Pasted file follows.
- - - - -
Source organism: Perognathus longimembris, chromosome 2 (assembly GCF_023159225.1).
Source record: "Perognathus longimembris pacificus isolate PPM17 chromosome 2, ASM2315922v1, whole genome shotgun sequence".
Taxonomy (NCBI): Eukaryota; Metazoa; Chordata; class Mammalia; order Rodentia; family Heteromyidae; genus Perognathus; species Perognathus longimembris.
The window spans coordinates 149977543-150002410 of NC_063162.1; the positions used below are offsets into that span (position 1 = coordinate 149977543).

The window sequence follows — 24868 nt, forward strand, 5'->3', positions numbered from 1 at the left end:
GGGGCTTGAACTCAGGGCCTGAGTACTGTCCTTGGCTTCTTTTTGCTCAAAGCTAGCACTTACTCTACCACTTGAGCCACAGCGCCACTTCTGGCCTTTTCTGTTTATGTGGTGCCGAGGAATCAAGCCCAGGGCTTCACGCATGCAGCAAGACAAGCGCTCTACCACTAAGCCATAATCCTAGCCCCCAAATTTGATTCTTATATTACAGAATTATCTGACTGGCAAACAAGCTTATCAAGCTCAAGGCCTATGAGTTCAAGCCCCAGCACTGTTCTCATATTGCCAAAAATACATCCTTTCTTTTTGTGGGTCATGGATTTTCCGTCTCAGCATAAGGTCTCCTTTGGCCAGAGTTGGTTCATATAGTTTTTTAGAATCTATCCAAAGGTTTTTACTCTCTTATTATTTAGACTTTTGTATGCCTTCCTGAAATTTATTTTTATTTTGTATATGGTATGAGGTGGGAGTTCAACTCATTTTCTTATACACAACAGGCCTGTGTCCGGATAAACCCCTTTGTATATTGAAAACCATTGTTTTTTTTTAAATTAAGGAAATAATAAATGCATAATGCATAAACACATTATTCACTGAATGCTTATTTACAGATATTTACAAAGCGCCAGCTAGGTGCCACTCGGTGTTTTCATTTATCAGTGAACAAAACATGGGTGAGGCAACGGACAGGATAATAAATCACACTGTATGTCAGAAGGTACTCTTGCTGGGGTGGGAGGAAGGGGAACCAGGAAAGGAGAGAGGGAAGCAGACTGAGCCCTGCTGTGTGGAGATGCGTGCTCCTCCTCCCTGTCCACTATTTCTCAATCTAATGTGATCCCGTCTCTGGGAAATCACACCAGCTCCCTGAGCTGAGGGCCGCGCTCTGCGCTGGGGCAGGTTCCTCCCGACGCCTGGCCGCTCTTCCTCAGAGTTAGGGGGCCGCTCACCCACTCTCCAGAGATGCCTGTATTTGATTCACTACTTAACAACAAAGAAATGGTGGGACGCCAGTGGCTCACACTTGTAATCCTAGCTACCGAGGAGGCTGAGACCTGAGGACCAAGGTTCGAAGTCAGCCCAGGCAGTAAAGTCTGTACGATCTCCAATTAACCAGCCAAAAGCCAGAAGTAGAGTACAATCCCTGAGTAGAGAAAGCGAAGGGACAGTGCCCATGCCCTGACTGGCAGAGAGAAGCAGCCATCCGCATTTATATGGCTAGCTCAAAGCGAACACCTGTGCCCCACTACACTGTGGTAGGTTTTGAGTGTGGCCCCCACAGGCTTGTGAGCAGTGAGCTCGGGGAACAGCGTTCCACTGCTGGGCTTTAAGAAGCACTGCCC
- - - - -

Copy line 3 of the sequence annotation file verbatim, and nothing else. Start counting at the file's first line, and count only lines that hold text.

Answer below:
Taxonomy (NCBI): Eukaryota; Metazoa; Chordata; class Mammalia; order Rodentia; family Heteromyidae; genus Perognathus; species Perognathus longimembris.